Niagara Gazette — WHEATFIELD -- Beware Lockport Road on Saturday.
What you'll see will be creepy, crawly and just downright scary.
But, it will also be a whole lot of fun for kids and adults and is shaping up as the biggest fundraising event of the year for the newly revitalized SPCA of Niagara.
The first annual Niagara SPCA Zombie Fest is set for 2 to 11 p.m. Saturday at the organization's shelter and surrounding grounds and is offering up a host of Halloween-themed events.
"It was (SPCA Board of Directors Vice Chair) Dave Bowers' idea and the more the board thought about it, the more they thought it could be an incredibly fun event," SPCA Executive Director Andrew Bell said. "And it's grown incredibly since then."
For the kids, there will be a bounce house, a maze and a costume parade. For the entire family there's hayrides, a barn and a costume contest featuring pets.
"They can expect the best haunted hayride in the area," Bell said, "And the haunted barn will have amazing effects and live actors."
Bell said folks will be able to compete to see who has the scariest scream and for those who might be hungry, there'll be the spiciest chili cook-off and something called a Brain Eating Contest.
"We're hoping it will be our biggest event to date," Bell said. "Since we've become a No Kill shelter our veterinary expenses have gone up significantly."
The shelter was rocked by reports of mismanagement and animal maltreatment contained in a Gazette investigation that broke on New Year's Day. The Gazette storlies led to the firing of the then shelter Executive Director John Faso and a review of operations there by Erie County SPCA Executive Director Barbara Carr.
In a scathing, 115-page review, Carr called the operation of the Lockport Road shelter “chaotic” and “dysfunctional” and said many of the practices there were “totally improper,” “awful” and “excruciatingly painful” to some of the animals in its care.
The report led the shelter's board of directors to call for the election of a new board and the rewriting of the organization's by-laws. The new board has moved aggressively to turn the operation around and stabilize the organizations finances which severely impacted by the revelations of mismanagement and maltreatment.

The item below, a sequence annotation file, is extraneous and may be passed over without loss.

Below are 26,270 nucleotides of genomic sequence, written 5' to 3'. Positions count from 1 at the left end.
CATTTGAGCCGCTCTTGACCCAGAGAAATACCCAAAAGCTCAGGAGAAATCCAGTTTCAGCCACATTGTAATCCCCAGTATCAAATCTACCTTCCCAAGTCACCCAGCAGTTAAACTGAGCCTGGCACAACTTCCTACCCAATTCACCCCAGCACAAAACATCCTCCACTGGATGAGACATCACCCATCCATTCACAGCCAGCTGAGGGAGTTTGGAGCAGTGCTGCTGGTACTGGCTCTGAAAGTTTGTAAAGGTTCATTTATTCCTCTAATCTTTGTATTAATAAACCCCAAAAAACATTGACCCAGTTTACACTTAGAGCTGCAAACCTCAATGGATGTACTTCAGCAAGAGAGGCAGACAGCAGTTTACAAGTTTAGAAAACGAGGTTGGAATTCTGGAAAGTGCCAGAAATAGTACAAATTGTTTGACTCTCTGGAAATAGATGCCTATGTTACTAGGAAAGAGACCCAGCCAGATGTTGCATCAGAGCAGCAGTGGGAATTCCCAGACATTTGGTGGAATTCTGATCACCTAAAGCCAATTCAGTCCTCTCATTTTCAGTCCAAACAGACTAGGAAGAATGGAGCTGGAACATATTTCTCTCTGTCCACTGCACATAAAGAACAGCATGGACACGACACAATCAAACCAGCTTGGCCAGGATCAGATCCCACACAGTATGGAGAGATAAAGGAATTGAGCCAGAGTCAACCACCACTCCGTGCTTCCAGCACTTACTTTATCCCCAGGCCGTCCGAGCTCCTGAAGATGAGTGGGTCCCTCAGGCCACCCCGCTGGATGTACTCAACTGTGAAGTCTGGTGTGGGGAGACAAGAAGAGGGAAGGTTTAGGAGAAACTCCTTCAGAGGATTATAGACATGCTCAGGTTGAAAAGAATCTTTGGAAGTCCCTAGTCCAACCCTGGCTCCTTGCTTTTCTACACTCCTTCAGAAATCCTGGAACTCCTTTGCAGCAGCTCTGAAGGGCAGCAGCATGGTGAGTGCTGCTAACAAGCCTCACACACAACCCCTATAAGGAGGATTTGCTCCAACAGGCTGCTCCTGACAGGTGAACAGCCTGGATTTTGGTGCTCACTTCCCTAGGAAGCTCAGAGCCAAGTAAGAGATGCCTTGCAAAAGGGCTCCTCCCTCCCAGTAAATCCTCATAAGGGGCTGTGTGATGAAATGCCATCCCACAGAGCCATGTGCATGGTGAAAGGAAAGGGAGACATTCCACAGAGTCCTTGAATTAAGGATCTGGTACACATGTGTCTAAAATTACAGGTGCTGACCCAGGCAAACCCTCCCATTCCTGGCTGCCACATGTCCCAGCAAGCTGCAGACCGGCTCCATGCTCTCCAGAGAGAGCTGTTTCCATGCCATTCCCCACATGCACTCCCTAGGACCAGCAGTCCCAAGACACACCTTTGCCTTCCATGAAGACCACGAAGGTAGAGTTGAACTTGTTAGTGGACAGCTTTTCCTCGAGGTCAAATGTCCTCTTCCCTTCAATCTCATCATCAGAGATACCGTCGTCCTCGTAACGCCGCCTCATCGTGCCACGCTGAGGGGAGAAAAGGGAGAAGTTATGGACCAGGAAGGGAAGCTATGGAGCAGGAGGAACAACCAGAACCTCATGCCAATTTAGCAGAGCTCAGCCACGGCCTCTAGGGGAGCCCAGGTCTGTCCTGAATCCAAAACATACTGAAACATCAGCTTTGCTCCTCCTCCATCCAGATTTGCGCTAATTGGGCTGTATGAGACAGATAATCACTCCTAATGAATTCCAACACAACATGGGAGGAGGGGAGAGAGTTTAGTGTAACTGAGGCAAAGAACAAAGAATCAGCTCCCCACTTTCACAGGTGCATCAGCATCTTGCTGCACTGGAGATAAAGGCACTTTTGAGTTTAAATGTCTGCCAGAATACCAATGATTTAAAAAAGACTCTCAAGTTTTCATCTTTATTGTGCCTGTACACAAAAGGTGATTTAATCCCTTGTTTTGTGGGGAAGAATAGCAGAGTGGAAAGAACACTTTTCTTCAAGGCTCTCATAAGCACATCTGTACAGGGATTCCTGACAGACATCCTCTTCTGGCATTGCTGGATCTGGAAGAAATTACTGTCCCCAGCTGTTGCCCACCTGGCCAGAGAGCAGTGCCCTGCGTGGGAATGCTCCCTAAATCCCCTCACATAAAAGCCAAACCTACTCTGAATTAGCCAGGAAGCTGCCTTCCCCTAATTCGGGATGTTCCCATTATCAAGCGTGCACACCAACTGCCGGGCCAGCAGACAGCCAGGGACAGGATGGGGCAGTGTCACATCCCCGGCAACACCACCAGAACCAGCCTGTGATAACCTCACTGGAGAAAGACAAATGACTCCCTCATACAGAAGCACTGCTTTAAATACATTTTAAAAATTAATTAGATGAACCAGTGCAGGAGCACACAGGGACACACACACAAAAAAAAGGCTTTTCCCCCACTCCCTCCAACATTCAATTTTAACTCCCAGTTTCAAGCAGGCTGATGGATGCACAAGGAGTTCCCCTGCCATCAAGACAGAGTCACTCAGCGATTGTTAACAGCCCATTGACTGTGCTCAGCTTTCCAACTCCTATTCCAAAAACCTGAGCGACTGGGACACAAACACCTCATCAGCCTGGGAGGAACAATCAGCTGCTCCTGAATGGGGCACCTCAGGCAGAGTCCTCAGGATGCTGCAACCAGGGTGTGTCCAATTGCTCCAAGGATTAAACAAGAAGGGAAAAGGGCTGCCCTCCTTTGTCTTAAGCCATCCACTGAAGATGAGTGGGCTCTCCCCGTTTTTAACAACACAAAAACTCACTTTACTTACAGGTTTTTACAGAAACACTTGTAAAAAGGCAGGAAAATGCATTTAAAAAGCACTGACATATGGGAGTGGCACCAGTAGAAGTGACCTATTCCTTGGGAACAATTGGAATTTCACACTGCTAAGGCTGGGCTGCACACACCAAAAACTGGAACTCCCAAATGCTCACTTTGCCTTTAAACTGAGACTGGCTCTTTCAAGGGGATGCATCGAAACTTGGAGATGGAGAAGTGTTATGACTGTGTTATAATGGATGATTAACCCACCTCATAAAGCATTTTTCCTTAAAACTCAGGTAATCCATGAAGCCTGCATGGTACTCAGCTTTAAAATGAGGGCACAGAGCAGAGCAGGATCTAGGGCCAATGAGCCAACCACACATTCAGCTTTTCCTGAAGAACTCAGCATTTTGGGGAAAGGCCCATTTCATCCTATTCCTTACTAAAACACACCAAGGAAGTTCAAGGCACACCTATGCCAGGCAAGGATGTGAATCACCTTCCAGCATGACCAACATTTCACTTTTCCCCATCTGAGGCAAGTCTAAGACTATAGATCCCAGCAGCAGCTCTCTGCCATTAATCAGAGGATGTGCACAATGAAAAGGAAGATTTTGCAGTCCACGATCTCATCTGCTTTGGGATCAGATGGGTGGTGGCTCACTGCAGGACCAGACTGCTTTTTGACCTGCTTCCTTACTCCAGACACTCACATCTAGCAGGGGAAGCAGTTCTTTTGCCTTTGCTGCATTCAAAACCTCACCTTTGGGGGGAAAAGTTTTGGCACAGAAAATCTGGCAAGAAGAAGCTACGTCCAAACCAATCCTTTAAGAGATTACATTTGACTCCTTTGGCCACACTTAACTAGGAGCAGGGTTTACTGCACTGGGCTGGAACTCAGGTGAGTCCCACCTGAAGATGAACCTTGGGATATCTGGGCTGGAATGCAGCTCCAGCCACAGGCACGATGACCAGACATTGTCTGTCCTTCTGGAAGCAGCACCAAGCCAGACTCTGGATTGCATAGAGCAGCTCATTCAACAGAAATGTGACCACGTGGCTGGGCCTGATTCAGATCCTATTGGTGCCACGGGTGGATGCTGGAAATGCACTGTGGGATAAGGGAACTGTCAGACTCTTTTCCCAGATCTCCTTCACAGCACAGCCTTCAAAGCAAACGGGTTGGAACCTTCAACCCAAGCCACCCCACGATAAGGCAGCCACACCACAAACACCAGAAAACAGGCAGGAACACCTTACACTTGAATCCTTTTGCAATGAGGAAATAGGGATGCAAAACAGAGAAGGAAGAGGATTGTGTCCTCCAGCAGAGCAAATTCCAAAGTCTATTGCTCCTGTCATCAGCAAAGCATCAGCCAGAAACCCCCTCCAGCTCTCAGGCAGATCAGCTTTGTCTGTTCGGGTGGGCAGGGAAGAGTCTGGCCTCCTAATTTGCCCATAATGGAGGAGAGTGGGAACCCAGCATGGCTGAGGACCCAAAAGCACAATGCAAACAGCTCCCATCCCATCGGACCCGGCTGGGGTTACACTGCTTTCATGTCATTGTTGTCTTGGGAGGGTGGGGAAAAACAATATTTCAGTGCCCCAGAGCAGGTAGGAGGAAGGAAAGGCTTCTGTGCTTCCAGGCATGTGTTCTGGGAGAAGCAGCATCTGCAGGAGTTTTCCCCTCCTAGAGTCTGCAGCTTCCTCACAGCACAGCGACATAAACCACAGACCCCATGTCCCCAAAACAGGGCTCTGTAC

"(The shelter reorganization) is going well," Bell said. "We can see the changes in attitudes in the community toward the organization. Donations from the public are turning around, but we still need corporate support."
Bell's counterpart, Shelter Director Amy Lewis, said Zombie Fest is another important way for the shelter to engage the community.
"I think it's huge," she said. "I think it's going to be really successful. Like the Dog Days event (this summer), it's trying to get a good feeling going for the shelter."
Lewis, and much of the staff and many of the shelter volunteers, will be in full "zombie mode" on Saturday. The shelter director even dressed for the part earlier this week.
"Yeah, that was my first experience at "zombie-tizing" myself," Lewis said.
Bell said he'll forgo the zombie experience.
"I originally had planned to (make himself up like a zombie)," Bell said with a chuckle. "But I think I need to stay available and recognizable."
Perhaps the biggest highlight of the event will be the Zombie Dog Walk into the meadows that surround the shelter.
"The zombies will go out into the meadows and do what zombie's do," Bell said.
When asked by reporter, "What do zombies do?" Lewis replied, "I would imagine they'd be looking for a victim to eat their brain."
Ultimately, Bell said, fun events like Zombie Fest can go a long way toward both raising badly needed funds and changing the community's view of the shelter.
"People are trusting us to do our job now," Bell said. "One of the things we believe is the shelter should be a happy place, where animals are brought to find new homes, not brought to die. Our adoptions are way up and this is part of a whole changed attitude here."